Three days of Tara Rally

The well-known Tara Rally is set to bring the best of the best together to vie for the Tara trophy, which to many, if not all rally drivers, is the most sought after trophy – hence the saying in rally circles that one does not win the Tara, you conquer the Tara.

The preliminary entry list tallied at 16 entries, which includes an all women team.

The female team consists of Stefanie Botha, with Amanda Hugo as her navigator, driving a Subaru Impreza in the S4 class.

Teams had until end of May to enter the 54th Tara Rally supported by M+Z Motors, Puma Energies and Windhoek Motor Club (WMC).

The Tara dates back to 1968, with the very first race taking place back in 1969 when driver Chris Liebenberg and Andre de Jager took the honours in a Renault Gordon.

Unlike today, the rally back then was more of an endurance rally and took place during the night.

Due to cars becoming more advanced and stages limited, due to urban and rural development, it was decided to host the race during the day for safety reasons.

However, this year the rally will take place over three days with the starting point at the Tony Rust Raceway outside Windhoek.

The event will start with two super special stages before calling it a day.

No races will take place after that.

The teams will depart early Friday morning to Rehoboth, where technical and extra long stages of 32 kilometers will be repeated.

Such distances can be draining due to the high speed, rough terrains and mental efforts.

There will be another technical stage behind a golf course.

This might be a technical stage for the rally teams, but it is spectator friendly.

“There is a new stage just behind the golf course at the copper mine, which is really technical, up and over the hills, narrowing places and very challenging,” says Derek Jacobs from the Namibian Motorsport Federation (NMSF).

The second day will end in the late afternoon back at the Tony Rust Raceway when the teams return to Windhoek in preparation for the third and final day.

No races will take place after the teams return from Rehoboth, Jacobs says.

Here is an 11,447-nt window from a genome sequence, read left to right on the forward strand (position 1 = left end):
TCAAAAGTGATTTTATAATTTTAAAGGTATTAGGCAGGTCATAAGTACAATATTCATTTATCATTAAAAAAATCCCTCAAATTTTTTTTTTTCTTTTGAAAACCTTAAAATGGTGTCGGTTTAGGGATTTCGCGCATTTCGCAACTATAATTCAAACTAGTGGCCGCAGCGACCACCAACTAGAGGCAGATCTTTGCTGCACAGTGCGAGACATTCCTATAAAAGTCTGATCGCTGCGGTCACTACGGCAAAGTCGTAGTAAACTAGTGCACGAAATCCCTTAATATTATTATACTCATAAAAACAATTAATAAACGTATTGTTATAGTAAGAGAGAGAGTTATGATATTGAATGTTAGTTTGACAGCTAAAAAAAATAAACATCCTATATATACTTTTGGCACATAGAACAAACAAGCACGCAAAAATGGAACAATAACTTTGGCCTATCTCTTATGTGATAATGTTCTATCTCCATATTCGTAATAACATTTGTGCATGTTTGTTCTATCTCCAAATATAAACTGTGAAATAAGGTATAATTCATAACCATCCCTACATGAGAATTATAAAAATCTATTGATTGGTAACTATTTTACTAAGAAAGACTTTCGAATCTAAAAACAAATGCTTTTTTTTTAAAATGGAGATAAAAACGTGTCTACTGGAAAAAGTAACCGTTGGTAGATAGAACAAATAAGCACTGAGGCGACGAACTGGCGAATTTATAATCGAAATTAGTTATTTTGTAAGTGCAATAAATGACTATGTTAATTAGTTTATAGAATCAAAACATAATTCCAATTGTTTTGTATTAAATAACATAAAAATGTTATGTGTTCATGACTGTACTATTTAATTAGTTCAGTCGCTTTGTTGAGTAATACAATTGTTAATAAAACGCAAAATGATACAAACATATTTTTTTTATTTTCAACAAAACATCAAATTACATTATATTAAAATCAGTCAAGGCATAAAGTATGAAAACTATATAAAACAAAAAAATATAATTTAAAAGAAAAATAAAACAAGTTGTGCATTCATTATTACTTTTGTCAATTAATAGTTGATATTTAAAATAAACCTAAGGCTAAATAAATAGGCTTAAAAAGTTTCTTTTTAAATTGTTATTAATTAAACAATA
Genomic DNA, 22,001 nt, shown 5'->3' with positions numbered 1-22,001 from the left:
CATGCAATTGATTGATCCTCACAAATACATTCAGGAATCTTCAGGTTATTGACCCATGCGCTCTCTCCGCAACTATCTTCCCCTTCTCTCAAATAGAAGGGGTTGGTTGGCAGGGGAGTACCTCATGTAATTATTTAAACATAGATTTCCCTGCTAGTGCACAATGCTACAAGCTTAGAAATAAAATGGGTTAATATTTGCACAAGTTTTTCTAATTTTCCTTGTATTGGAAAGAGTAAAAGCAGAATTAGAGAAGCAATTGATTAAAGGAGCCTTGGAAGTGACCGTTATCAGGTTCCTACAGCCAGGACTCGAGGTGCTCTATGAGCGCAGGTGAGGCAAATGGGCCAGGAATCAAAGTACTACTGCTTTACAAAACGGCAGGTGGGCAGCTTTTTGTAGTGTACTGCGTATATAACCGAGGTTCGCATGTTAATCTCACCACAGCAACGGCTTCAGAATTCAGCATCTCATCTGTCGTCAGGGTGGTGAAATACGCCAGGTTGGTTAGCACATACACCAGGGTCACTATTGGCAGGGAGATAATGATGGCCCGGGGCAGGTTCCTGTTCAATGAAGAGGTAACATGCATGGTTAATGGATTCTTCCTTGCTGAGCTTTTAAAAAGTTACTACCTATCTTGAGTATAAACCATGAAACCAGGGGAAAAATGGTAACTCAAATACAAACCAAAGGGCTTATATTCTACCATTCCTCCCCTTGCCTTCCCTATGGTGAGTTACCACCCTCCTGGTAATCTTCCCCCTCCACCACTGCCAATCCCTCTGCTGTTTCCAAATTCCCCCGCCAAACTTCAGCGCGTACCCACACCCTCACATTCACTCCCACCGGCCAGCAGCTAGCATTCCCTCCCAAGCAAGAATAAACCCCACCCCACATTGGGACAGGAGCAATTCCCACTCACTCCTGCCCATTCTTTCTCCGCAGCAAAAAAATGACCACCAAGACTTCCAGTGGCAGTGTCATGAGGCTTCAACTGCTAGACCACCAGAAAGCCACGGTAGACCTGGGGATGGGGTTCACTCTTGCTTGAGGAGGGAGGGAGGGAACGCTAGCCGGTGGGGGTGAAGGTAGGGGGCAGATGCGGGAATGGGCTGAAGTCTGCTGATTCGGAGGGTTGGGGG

Saturday morning all activities will take place in Windhoek.

The day will start with a short gravel stage before the next stage at the Eros Airport.

This stage is planned with a spectator friendly view point.

Elisenheim, just north of Windhoek, will see some spectacular stages, as spectators will have a clear view of almost the entire area.

Despite all the curves and turns, there are a few straight stretches where teams can unleash their cars’ power and speed for optimum performance.

The day will once again end at the Tony Rust raceway on Saturday afternoon, with the prize giving ceremony taking place at the WMC clubhouse.

There was a time that the Tara Rally drew international rally teams from as far as Zambia, Kenya and South Africa, as it was part of the Africa Championships.

Unfortunately, due to costs, this title slowly faded out of the Tara’s scopes.

Under normal circumstances, a team consists of a driver and navigator backed by a technical team whose task it is to service, repair and maintain the cars after completing a certain amount of stages.

The vehicles are under immense strain due to the terrain, speed and environment, hence vehicles need stops at service parks.

Safety is vital in any motorsport and all rally cars must comply with certain regulations, like safety and roll cages, 5-point safety harnesses, fire extinguishers, first aid kits, fire retardant driving suits and kill switches, to mention a few.

Rally cars are also equipped and fitted with special suspensions to handle the uneven terrain better at excessive speeds which can reach up to 200 km/h.

To ensure the playing field is level, there are different classes for the various vehicles, namely the S and CR classes that indicate sedan or the challenge (bakkie) class.

The S1 class allows cars with an engine capacity of up to a 1600cc, S2 are sedans with an engine capacity of 1601 to 2000cc engines, S3 class is cars with engines with 2001 to 3000cc, while S4 is fitted with 3l engines and above.

There are, however, other factors determining the class category if the vehicle has a turbo or a rotary engine, to mention a few.

The CR class consists only of two classes: the CR 1 and 2.

CR1 and CR2 refer to 2×4 and 4×4 vehicles, respectively.

The 2023 Tara champion, Wilro Dippenaar, and his navigator Carolyn Swan are back to defend their title.

Stiff competition is expected in the CR 2 class, as all entrants in this class are formidable teams, with the likes of Loic Bathfield and navigator Johan Steyn in their CR-6 Dakar specification car.

With Ruaan Viviers and navigator Cecil Koorts in a Renault Duster 5,0l V8, Rian Kritzinger and MP Pretorius in their Ford Ranger 5,0l, Jeandre Dippenaar and Gillie Visser in their powerful Toyota Hilux and Werner Bartsch and Christel Fourie in their Ford Courier, a top notch rally is guaranteed.

In the S4 class, a fierce battle can be expected between Allan Martin and Maretha Olivier and defending champion Dippenaar and Swan.

The rally will start tomorrow.

The entire rally consists of 18 stages, with special stages included, stretching over just under 180 kilometers,with the liaison distance bringing the total to around 500km.

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